On this day in 1950, the Welsh poet and writer Dylan Thomas arrived in New York City. Born in Swansea, Wales, Thomas left school at age 16 and became a journalist. In 1934, he won a poetry contest, unofficially beginning his literary career. Later that year his first book Eighteen Poems was published followed by a second book Twenty-five Poems in 1936. At age 21, Thomas moved to London where he met his wife Caitlin Macnamara. Their relationship was marked by alcoholism and unhappiness. According to the History Channel, “Despite the couple’s domestic turmoil, they had three children. Meanwhile, Thomas published several highly acclaimed books, including Deaths and Entrances in 1946 and Collected Poems in 1953. His powerful style, combining compassion and violence, made his readings in the United States a success. However, during his tours, he drank recklessly. In 1953, he collapsed after drinking 17 whiskeys at the White Horse Inn on Hudson Street in New York City and died at age 39.”
At age 36, Dylan Thomas had come to New York as part of his first reading tour across the United States. Three more would follow, the final resulting in his death. During these tours he spent much time in Greenwich Village, frequenting literary hangouts and watering holes such as the White Horse Inn, Minetta Tavern, San Remo Cafe, and Chumley’s. At these establishments he got to the know the likes of Joe Gould, Allen Ginsberg, Bob Dylan, and E.E. Cummings.
In 2008, the Welsh Assembly Government created a Dylan Thomas Walking Tour of Greenwich Village. Written by Peter Thabit Jones and Aeronwy Thomas, daughter of Dylan Thomas, they were so kind as to allow GVSHP to showcase this wonderful self-guided tour on our website. The tour spotlights the history of the places mentioned above as well as many others such as St. Vincent’s Hospital, where Thomas was taken after collapsing at the White Horse, and the Church of St. Luke’s in the Field, where his memorial service was held. “The tour is designed to provide you with a strong sense of the real man behind the ‘brassy orator’ with ‘the lovely gift of the gab,’ as well as giving you a feel for Greenwich Village of the 1950s.” We hope that this inspires you to walk in the footsteps of Dylan Thomas!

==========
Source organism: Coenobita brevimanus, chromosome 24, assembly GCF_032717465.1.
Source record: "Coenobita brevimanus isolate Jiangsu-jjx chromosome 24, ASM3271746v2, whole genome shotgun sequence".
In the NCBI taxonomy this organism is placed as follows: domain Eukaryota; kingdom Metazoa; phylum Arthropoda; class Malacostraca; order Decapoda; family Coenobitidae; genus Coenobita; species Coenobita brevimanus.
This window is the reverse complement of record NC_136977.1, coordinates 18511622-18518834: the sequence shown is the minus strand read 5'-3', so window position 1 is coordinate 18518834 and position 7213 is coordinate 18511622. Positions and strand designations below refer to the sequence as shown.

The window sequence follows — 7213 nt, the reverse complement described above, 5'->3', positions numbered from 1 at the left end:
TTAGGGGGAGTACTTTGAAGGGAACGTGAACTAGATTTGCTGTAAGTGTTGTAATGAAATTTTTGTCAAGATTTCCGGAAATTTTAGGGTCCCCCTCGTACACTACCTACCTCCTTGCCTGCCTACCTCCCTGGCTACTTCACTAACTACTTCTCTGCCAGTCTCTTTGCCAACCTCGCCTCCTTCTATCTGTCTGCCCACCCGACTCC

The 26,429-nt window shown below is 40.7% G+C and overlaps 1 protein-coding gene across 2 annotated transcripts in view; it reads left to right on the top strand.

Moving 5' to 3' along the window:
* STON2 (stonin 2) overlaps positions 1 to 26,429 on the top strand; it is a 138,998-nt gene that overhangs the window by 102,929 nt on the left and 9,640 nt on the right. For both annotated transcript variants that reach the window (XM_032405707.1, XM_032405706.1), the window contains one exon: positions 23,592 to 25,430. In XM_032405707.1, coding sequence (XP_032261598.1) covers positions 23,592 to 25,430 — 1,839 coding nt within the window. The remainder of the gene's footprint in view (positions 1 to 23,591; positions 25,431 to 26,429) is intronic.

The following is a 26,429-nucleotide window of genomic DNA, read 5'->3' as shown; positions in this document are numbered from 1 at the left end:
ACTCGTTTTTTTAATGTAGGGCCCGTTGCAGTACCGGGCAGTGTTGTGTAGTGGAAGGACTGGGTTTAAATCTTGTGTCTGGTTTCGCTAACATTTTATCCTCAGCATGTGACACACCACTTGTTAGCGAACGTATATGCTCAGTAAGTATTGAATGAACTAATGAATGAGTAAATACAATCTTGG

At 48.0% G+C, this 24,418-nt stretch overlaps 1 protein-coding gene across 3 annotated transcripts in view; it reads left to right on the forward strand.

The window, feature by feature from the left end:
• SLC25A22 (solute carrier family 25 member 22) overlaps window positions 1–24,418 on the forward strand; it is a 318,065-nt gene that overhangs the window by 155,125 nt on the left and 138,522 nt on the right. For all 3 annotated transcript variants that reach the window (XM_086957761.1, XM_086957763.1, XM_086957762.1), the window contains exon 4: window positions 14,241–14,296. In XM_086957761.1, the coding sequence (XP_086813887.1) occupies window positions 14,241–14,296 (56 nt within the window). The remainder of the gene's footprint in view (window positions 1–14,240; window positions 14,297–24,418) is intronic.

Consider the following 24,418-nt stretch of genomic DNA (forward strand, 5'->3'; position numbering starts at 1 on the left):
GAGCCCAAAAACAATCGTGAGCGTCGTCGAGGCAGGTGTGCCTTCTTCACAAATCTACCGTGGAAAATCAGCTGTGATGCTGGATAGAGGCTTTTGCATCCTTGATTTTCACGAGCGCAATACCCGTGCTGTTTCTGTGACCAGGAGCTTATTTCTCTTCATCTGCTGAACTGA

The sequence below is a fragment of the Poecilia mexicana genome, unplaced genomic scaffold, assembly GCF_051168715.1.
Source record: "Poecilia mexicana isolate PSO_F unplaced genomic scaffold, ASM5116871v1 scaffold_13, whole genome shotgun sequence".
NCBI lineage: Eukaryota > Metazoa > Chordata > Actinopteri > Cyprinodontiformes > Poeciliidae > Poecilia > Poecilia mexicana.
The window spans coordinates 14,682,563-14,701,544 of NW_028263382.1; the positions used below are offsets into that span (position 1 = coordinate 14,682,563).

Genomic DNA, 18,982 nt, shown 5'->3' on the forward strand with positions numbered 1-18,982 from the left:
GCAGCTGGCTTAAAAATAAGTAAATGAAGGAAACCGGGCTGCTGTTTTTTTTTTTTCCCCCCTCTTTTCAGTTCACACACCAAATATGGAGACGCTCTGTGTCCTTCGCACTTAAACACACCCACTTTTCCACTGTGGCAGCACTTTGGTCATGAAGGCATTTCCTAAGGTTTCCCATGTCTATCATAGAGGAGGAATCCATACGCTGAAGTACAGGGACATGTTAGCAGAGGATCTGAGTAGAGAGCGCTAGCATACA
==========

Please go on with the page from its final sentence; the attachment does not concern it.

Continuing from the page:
Of course Thomas’ impact upon the Village extended well beyond those who knew him during his brief but illustrious time here. He inspired a generation of artists, poets, and musicians, including a young immigrant from Hibbing, Minnesota who arrived in the Village just a few years after Thomas’ death in 1961. Born Robert Allen Zimmerman, he soon came to be known by the name he adopted in tribute to his idol — Bob Dylan.